communities, for example, who speak mandarin or cantonese, and you do not speak a word, that is not necessarily a limitation. action--- definitely be part of a journalist's training and anyone who is of having will have a better shot at telling stories. -- multilingual will have a better shot at telling stories. >> we are out of time. i want to thank all of our panelists. thank you all. and thank you all for coming. [applause]
>> good morning. it will be the afternoon very soon. i am here today on the hottest day so far this year at o 'connell high school in san francisco. it focuses on our children, our youth, our kids. not only do we want them to keep busy, but in doing that, clearly, i am very lucky because i get to work with wonderful in the smart people that are working collaborative lead to provide all of these programs and make sure that the kids in
richmond's are kept at a high level. they will be very much enriched by the programs that we are putting our back behind and our money behind. i am here today with carlos garcia. thank you for being here. the relationship with the school continues. the work with me as the education adviser, it constantly on a weekly of got every other day basis. letting us know about the programs we are doing, what more we can do. it is a topic i always want to keep in front of me. watching out for the future of our kids, watching out for their safety as well as their continuing harassment in all the programs that we have. along with carlos, we have marie
sue. they are in charge of a lot of the programs that we have centralized and try to match all of the needs of their, making sure we have the best programs possible. she had a lot of announcements to make today. you will see more of this elsewhere. we are not standing on the soggy ground. now that we're doing things smarter, the recreation and parks department is there for us. they are here to make announcements about the summer programs we have had our reflective they are in his attempt to do more in the summer camp program, where more for you to make this city again reached the heights that it always has been how to embrace all of our youth and make all these programs as open as possible.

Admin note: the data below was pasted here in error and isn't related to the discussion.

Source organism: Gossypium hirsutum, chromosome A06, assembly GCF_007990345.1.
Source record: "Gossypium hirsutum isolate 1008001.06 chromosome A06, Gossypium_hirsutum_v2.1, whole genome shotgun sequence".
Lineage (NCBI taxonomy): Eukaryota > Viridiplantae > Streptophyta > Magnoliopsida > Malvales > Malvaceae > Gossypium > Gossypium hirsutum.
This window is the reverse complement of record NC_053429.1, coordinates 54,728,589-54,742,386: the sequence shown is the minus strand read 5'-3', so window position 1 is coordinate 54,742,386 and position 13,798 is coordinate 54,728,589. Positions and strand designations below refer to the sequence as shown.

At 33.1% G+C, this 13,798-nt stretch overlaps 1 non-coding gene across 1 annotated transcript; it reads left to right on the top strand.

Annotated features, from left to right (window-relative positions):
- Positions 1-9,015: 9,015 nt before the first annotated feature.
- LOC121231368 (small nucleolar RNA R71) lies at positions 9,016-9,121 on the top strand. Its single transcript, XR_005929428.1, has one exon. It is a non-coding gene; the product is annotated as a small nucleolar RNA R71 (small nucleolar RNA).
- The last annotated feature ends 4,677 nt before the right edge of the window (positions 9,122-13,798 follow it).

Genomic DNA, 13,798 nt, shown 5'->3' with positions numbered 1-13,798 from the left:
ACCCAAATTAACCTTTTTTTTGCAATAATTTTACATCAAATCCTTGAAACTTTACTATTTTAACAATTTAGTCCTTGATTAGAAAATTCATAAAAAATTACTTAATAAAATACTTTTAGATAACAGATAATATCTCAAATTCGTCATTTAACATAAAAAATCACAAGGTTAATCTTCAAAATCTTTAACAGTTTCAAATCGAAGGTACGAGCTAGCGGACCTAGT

paul has continued to advise me along with members of the juvenile probation department and other public safety agencies, that a safe city is not only a city that is safe on the streets, but also save in the sense that we have social services and social network programs that offer tremendous opportunities to go all over this city. they are here today to embrace these programs and work with us as closely as all the agencies would. we have community-based agencies. i want to just a knowledge of the advocates. they are here today, they worked with the leaders because one of the programs is something that i personally got involved in. as you know, i tried to make myself available to all of the different groups in the city.
as we started talking about our budget challenges, i invited a lot of the community-based agencies in to talk with me. i had meetings with scores of community agencies have talked about the needs of the city and the youth to pay attention. we have had a relationship with advocates for some time. they were part of the group's that she brought in to see me. we talked very seriously about a generation of kids that are confronted with these new challenges that carlos knows so well. hall of the cities across the state, you won't be able to graduate unless you pass these very basic courses. we were confronted with ninth graders, about 900 of them have already been documented. they have failed grades in